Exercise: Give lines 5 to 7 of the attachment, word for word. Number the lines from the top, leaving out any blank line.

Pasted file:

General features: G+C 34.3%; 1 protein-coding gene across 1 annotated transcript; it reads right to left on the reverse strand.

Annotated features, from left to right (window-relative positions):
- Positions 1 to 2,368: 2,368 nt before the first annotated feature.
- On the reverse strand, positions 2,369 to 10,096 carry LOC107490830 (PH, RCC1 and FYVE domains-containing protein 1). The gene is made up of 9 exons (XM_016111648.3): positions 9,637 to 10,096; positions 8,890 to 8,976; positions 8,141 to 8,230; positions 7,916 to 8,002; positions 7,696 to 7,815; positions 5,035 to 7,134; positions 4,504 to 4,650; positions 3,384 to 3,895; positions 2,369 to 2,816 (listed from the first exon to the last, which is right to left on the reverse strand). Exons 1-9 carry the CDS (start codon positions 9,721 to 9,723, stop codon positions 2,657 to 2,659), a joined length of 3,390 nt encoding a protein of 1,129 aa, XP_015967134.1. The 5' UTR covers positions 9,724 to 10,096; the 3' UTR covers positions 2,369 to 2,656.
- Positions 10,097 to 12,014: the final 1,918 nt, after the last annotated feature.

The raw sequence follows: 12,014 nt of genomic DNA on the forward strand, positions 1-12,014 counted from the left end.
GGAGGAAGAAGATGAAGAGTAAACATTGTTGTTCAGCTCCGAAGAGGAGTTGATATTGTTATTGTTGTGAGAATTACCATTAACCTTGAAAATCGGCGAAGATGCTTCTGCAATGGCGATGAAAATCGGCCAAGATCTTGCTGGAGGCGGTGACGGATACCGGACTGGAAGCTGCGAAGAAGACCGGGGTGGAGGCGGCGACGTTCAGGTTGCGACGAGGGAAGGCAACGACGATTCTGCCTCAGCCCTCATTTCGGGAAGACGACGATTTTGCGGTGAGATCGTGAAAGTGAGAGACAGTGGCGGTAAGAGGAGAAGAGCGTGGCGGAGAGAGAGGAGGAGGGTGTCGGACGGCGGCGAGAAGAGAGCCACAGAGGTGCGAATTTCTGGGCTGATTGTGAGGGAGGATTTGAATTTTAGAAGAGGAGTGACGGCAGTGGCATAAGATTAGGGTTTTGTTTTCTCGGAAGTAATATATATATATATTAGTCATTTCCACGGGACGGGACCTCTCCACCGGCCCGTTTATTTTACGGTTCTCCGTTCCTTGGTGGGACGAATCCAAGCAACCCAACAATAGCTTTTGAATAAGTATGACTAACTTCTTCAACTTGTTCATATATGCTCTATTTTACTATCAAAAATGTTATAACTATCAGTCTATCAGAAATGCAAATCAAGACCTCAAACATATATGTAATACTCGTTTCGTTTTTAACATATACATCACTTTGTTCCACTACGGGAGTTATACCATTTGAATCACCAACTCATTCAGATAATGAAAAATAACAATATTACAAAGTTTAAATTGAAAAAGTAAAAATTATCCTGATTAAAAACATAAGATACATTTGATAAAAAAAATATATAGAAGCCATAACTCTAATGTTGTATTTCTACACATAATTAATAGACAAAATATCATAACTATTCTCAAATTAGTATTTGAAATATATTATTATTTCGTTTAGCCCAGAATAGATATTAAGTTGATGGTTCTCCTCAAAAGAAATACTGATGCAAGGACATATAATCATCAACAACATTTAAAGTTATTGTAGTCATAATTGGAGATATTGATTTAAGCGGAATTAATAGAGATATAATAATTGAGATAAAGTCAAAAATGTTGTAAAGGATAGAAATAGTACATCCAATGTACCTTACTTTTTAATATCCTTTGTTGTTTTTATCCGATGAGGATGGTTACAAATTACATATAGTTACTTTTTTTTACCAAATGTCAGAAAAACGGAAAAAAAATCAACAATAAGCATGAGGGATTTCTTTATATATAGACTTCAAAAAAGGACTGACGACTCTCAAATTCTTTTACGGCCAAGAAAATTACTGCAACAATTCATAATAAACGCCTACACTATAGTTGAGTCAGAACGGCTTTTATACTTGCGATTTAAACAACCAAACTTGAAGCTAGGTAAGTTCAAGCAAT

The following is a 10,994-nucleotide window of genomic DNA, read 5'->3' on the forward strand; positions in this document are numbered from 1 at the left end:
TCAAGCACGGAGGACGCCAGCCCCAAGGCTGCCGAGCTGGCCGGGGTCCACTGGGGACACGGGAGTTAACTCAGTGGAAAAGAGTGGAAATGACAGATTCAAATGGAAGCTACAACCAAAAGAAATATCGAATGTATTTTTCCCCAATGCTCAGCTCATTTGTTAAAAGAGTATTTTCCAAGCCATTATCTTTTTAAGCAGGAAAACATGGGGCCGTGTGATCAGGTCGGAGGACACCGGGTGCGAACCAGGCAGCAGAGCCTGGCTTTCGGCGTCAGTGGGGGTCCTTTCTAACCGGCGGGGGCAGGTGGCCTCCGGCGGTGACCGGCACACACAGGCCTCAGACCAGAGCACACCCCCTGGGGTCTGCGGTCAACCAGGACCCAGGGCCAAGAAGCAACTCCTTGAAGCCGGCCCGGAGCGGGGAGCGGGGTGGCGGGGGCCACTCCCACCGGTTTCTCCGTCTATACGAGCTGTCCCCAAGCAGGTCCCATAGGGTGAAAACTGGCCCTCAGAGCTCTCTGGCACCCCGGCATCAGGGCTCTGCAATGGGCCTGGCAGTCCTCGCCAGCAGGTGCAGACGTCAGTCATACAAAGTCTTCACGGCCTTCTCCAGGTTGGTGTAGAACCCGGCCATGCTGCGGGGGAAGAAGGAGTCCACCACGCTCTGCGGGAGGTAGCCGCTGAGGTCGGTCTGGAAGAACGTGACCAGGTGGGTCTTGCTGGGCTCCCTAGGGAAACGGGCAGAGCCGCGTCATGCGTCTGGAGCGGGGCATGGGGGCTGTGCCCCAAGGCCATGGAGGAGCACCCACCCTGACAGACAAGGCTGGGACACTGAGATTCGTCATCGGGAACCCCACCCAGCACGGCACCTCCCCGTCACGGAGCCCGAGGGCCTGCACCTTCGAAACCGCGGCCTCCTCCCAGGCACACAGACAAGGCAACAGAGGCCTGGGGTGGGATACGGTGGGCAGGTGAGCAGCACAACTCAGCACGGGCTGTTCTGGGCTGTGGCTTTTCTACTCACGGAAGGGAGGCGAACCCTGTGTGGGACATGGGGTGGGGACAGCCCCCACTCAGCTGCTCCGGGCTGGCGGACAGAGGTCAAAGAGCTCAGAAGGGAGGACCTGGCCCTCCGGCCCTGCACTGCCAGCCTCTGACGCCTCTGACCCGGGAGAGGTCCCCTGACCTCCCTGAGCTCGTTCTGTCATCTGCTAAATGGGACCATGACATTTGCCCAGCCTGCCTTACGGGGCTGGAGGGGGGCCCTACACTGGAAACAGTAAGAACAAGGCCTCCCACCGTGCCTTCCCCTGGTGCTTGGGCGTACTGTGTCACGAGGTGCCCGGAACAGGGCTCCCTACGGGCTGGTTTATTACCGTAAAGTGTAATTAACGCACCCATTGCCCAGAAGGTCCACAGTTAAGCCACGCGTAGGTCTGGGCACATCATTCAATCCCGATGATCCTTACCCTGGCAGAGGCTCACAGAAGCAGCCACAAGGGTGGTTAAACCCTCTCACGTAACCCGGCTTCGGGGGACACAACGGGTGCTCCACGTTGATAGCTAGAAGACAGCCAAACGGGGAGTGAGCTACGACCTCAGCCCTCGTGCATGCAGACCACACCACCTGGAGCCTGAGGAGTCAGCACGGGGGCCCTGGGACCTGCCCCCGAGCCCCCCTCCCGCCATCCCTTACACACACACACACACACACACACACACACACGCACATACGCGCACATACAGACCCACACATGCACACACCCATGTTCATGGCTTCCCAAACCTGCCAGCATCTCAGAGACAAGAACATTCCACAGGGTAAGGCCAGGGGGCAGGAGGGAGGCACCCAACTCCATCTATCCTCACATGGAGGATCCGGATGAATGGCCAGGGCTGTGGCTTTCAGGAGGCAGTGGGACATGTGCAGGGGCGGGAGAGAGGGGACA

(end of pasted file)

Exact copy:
- Positions 10,097 to 12,014: the final 1,918 nt, after the last annotated feature.

The raw sequence follows: 12,014 nt of genomic DNA on the forward strand, positions 1-12,014 counted from the left end.
GGAGGAAGAAGATGAAGAGTAAACATTGTTGTTCAGCTCCGAAGAGGAGTTGATATTGTTATTGTTGTGAGAATTACCATTAACCTTGAAAATCGGCGAAGATGCTTCTGCAATGGCGATGAAAATCGGCCAAGATCTTGCTGGAGGCGGTGACGGATACCGGACTGGAAGCTGCGAAGAAGACCGGGGTGGAGGCGGCGACGTTCAGGTTGCGACGAGGGAAGGCAACGACGATTCTGCCTCAGCCCTCATTTCGGGAAGACGACGATTTTGCGGTGAGATCGTGAAAGTGAGAGACAGTGGCGGTAAGAGGAGAAGAGCGTGGCGGAGAGAGAGGAGGAGGGTGTCGGACGGCGGCGAGAAGAGAGCCACAGAGGTGCGAATTTCTGGGCTGATTGTGAGGGAGGATTTGAATTTTAGAAGAGGAGTGACGGCAGTGGCATAAGATTAGGGTTTTGTTTTCTCGGAAGTAATATATATATATATTAGTCATTTCCACGGGACGGGACCTCTCCACCGGCCCGTTTATTTTACGGTTCTCCGTTCCTTGGTGGGACGAATCCAAGCAACCCAACAATAGCTTTTGAATAAGTATGACTAACTTCTTCAACTTGTTCATATATGCTCTATTTTACTATCAAAAATGTTATAACTATCAGTCTATCAGAAATGCAAATCAAGACCTCAAACATATATGTAATACTCGTTTCGTTTTTAACATATACATCACTTTGTTCCACTACGGGAGTTATACCATTTGAATCACCAACTCATTCAGATAATGAAAAATAACAATATTACAAAGTTTAAATTGAAAAAGTAAAAATTATCCTGATTAAAAACATAAGATACATTTGATAAAAAAAATATATAGAAGCCATAACTCTAATGTTGTATTTCTACACATAATTAATAGACAAAATATCATAACTATTCTCAAATTAGTATTTGAAATATATTATTATTTCGTTTAGCCCAGAATAGATATTAAGTTGATGGTTCTCCTCAAAAGAAATACTGATGCAAGGACATATAATCATCAACAACATTTAAAGTTATTGTAGTCATAATTGGAGATATTGATTTAAGCGGAATTAATAGAGATATAATAATTGAGATAAAGTCAAAAATGTTGTAAAGGATAGAAATAGTACATCCAATGTACCTTACTTTTTAATATCCTTTGTTGTTTTTATCCGATGAGGATGGTTACAAATTACATATAGTTACTTTTTTTTACCAAATGTCAGAAAAACGGAAAAAAAATCAACAATAAGCATGAGGGATTTCTTTATATATAGACTTCAAAAAAGGACTGACGACTCTCAAATTCTTTTACGGCCAAGAAAATTACTGCAACAATTCATAATAAACGCCTACACTATAGTTGAGTCAGAACGGCTTTTATACTTGCGATTTAAACAACCAAACTTGAAGCTAGGTAAGTTCAAGCAAT